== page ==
Can we expect some surprises concerning the set list?

You just have to wait and see! People are asking me what are you going to play and I always say "I'm not gonna tell you!". It's a surprise. I find it really annoying actually with social media someone who comes to the first gig puts the set list up. There is no surprise for people. It was the last tour where we had a section where we had a choice of three or four songs. Biff would say to the audience which one they want to hear and the one which got the loudest cheer we played. Sometimes we played all three of them. But we have to think again with this, particularly with Priest because both bands have limited time. So we gotta play some songs that people expect and we've gotta play some songs from the new album and then we'll see what just fits in. We're not sort of against changing things up in the middle of the set so who knows?

Is there a song that you would like to play live but haven't done for eons?

Not that we're gonna play it but the song I always used to enjoy playing was 'Iron Wheels'. I mean, there's a lot. Sometimes it's really refreshing to bring something else to the vault. We might play around with the arrangement a little bit but now that we have got Brian in the band as well we cannot inflict some kind of "you gotta learn these 40 songs"! (laughs).

Haha, I remember talking to Phil Demmel who told me that when he had to play with Slayer on their final tour he had to learn all the songs within one week.

The same thing happened to me when I first joined Saxon. I went and had a blast with them on a Sunday. Because I was doing a lot of sessions that time they thought I could learn things quickly. So the first time I played with them was that Sunday at the rehearsal place and the first gig was on Wednesday. Haha!! I took a lot of notes and so I had basically two days to learn the whole setting. It was a nightmare. I had this book alongside on a little table with a light on it constantly looking at it. The initial thing was I was gonna be with them for a week just to help them out. They had this other drummer that auditioned for them and the idea was that I would do the week and he would sit behind me and learn the songs while I was playing them. So he'd have another week to play them. After the first gig they sent him off (laughs). The manager said: "No, don ́t bother, but we're gonna keep Nigel". Not that I knew about it, I was wondering where he was. So we continued the tour and then Biff threw my book away (laughs).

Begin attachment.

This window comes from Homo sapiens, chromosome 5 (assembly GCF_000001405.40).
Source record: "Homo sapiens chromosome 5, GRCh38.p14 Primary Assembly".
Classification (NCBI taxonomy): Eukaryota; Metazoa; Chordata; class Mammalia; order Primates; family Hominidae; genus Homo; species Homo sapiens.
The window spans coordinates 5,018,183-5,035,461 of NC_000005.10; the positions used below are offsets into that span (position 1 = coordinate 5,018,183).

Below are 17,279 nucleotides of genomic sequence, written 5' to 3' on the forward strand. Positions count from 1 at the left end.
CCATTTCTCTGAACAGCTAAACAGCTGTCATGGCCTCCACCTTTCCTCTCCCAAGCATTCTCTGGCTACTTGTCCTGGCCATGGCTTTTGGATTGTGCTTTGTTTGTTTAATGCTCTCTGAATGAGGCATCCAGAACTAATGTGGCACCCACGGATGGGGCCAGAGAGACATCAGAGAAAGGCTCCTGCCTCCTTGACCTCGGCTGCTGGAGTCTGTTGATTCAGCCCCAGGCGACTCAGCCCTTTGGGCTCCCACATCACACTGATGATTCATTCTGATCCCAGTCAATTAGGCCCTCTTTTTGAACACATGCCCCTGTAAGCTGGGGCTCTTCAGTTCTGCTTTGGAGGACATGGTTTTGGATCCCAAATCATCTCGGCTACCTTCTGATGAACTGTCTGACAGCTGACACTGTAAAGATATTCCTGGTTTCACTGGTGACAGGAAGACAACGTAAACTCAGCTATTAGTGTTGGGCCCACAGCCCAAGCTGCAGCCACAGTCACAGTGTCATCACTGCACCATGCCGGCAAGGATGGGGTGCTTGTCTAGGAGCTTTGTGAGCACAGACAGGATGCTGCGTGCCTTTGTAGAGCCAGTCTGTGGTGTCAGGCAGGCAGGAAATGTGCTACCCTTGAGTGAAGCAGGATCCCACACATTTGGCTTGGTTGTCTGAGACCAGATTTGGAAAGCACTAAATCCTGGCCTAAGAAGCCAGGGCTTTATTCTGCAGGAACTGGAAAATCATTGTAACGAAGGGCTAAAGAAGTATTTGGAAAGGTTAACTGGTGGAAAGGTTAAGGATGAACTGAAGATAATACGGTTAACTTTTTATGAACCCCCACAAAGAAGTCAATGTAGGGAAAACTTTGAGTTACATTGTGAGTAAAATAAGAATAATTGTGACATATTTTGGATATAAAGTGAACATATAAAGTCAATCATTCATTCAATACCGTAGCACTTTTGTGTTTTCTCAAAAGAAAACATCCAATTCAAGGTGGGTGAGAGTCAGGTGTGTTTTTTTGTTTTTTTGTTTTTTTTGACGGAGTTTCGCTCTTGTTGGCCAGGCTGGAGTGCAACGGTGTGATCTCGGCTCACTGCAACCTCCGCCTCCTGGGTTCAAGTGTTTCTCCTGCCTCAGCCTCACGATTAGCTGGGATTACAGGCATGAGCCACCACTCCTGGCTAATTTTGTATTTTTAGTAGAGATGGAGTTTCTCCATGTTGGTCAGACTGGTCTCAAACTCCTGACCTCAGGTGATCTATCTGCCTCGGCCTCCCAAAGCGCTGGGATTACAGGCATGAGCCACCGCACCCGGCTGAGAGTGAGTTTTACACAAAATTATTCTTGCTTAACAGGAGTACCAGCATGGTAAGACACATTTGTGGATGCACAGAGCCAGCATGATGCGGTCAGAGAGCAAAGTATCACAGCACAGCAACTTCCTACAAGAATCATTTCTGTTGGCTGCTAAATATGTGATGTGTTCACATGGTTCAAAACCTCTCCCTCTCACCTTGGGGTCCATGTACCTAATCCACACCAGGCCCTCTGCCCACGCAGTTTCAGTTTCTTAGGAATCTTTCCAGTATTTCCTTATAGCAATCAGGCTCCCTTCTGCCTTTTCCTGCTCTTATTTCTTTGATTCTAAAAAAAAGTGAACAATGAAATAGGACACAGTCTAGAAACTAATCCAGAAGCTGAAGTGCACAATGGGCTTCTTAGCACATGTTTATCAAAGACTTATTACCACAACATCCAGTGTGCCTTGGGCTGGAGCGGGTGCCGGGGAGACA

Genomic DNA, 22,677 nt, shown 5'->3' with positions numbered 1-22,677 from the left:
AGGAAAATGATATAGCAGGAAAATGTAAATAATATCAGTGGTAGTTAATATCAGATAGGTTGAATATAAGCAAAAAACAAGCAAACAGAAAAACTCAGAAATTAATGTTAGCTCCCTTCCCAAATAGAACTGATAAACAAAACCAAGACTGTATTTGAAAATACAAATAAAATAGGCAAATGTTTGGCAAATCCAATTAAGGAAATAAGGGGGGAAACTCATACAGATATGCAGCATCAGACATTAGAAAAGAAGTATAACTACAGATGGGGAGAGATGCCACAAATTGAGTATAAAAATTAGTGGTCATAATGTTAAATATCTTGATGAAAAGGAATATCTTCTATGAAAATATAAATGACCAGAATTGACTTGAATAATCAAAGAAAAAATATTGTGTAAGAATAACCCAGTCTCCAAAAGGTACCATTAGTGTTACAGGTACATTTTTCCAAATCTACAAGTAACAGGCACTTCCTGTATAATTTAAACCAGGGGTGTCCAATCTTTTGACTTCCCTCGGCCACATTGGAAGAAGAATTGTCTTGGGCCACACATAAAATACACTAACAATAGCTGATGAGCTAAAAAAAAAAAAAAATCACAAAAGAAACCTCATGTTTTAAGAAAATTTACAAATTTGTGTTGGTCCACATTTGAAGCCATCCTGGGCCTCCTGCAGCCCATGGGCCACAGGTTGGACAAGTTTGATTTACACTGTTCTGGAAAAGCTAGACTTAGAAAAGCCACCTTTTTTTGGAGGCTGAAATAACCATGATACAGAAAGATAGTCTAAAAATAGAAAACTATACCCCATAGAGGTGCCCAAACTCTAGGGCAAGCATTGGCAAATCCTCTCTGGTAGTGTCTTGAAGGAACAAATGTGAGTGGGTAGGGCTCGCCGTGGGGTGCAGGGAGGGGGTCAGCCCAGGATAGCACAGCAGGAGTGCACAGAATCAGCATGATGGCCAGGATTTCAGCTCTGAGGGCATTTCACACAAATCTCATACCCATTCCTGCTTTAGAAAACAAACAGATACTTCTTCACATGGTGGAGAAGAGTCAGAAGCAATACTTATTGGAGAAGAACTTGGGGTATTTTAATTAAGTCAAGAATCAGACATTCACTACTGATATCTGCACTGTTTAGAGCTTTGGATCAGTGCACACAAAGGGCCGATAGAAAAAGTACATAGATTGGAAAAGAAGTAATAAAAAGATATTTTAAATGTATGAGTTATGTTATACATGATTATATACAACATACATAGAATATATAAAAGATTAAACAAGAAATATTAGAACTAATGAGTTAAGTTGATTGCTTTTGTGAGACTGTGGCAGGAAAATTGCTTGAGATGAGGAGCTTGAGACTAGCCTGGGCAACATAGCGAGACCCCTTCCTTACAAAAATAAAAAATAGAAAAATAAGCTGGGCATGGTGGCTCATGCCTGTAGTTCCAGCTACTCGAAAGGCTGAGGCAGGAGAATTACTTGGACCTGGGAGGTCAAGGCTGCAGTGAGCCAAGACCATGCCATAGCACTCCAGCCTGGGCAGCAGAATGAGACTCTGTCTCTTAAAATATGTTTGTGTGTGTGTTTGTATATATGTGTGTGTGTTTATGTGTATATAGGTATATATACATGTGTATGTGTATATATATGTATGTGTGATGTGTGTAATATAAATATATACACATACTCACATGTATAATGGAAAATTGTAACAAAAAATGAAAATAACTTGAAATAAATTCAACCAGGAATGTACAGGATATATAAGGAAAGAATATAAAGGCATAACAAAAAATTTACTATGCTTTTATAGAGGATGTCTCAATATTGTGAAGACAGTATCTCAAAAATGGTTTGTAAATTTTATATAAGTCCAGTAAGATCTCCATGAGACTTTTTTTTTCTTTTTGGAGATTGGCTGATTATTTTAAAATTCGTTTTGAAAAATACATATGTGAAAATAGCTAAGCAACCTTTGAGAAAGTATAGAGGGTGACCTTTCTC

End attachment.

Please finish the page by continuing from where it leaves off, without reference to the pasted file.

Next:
Last question is a very personal one – you had a brain aneurysm 10 years ago, is everything still fine with that?

Yeah, everything's cool. I mean that brain aneurysm was a very frightening thing at that time. The actual surgeon told Gina, my wife, to prepare for the worst, that I might not come out of there alive. But I feel very lucky. We've discussed this. Gina is in the candle business and she did this candle for cool heavy metal drummer and which has this picture of me on the box from "Crusader" days. The thing we decided was that the actress, Emilia Clarke from "Game Of Thrones" who also had a brain aneurysm and started a charity, would get all the proceeds to go to her charity, too because she had the same thing as me. So there's a little bug – buy a Nigel candle, come on (laughs)!! But I was very lucky. I had to have two operations and in the end they went through my skull. They tried to do it through the vein but they couldn't get to the thing. I invited the surgeon next time we were in the town to come to the gig. So he came down and said to me that I was a freak because he was expecting that if I survived first of all, it would take me 18 months to two years before I could play drums again. I was back on tour again within three or four months. So it's no lasting thing, thank God.

The last words are yours!

We're really looking forward to this tour and to Priest. We love Priest. Go out and buy the new album, you'll love it, just with that name (laughs). Get what Michael said, we're not gonna sound like some Norwegian black metal band and as I always say – thank you to all the fans because it's you that put us where we are! We never forget that, we always appreciate that. Thank you!

Entered: 3/6/2024 4:21:03 PM